5 – Amanyara Villa, Amanyara – Turks & Caicos

Amanyara – “peaceful place” – shows luxury is best served beachside and poolside. It’s € 25.000 a night villa embodies the Caribbean spirit blending indoor-outdoor living via open-air living spaces, large decks, day beds, outdoor showers, infinity pools, lush landscapes and even private reflecting ponds.

6 – Penthouse Suite, Grand Hyatt Cannes Hôtel Martinez, Cannes – France

At € 30.000 the Penthouse Suite of the Grand Hyatt Cannes Hôtel Martinez is situated on the 7th floor, this prestigious 300m² suite offers a bedroom with king bed, living room & dining room and a spacious marble bathroom. The private terrace alone is 270m² boasting stunning views over the Bay of Cannes and the famous Boulevard de la Croisette.

7 – Shahi Mahal Presidential Suite, Raj Palace Hotel, Jaipur – India

If this majestic hotel – a restored ancient royal castle – is good enough for the Maharaja, it’s good enough for you. The opulent Presidential suite glimmers in gold leaf, stucco, ivory, silver, ornate mirrors and furniture, and Italian marble floors. At € 32.000 per night, the 500m² suite has six bedrooms, dining room, theatre, library and kitchen staff over four floors.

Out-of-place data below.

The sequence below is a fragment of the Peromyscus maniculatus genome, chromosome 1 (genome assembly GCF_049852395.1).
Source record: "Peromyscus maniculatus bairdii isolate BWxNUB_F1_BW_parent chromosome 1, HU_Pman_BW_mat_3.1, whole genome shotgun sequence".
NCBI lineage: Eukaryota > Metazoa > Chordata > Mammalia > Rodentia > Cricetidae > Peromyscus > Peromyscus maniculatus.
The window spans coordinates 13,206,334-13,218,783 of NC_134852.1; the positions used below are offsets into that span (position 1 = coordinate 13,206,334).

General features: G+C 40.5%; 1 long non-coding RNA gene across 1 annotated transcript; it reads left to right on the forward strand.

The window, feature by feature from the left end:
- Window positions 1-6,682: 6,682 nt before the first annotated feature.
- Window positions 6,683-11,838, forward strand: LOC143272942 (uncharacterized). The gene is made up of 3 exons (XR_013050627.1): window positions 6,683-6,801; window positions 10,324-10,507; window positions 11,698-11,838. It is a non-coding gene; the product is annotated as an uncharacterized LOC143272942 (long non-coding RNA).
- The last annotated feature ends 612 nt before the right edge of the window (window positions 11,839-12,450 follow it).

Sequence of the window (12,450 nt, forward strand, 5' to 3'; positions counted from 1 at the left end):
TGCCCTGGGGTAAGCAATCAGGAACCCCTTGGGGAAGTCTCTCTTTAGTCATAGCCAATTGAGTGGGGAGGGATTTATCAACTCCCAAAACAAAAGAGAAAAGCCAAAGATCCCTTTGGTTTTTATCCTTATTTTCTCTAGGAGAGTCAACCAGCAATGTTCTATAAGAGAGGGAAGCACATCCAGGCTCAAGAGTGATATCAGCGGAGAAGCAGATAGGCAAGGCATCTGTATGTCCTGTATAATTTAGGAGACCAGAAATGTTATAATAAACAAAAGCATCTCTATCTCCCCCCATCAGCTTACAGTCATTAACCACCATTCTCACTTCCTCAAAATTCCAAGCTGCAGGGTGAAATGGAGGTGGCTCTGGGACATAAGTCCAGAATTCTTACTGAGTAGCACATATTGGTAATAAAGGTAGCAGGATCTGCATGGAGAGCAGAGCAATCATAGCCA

8 – Delana Hilltop Estate, Laucala Island – Fiji

The entire island is owned by Red Bull’s billionaire owner and consists of 25 villas, but this is the best. It has panoramic views of the island, free massages, horse rides on the beach all these luxuries and more could be yours for € 38.000 a night (although you need receive an invite first!).

9 – Ty Warner Penthouse, Four Seasons Hotel – New York City

The Ty Warner Penthouse is the highest hotel penthouse suite in New York City. The 400 m² space is a very cool € 42.000 a night. Complete with Panoramic windows and cantilevered glass balconies dub this “a castle in the clouds.” The lavish penthouse took 7 years and € 45 million to build. The room has its own art concierge and also a huge library, even though it only houses three.

10 – Royal Penthouse Suite, Hotel President Wilson – Geneva

At € 65.000 a night, the Royal Penthouse Suite at Geneva’s Hotel President Wilson is the most expensive hotel room in the world. Guests are not left wanting for much: the suite has 12 bedrooms and 12 marble bathrooms, plus a wraparound terrace with views of the Alps that have been said to move a handful of famous musicians to song (there’s a Steinway piano, should the backdrop not be enough).

11 – Owner’s Villa, Cheval Blanc Randheli – Maldives

Those all-important three little words “price on request”, need we say more about the private island and villa. The Owner’s Villa sprawls across its dedicated island and is accessible from a private berth and jetty. This four-bedroom villa is the epitome of exclusive privacy with unique facilities including its own spa, oversized 25-metre long outdoor pool, pristine beaches and exotic gardens.

Story: Gigi Morelli

Art Dubai Announces the Full Programme for the 12th Edition of the Global Art Forum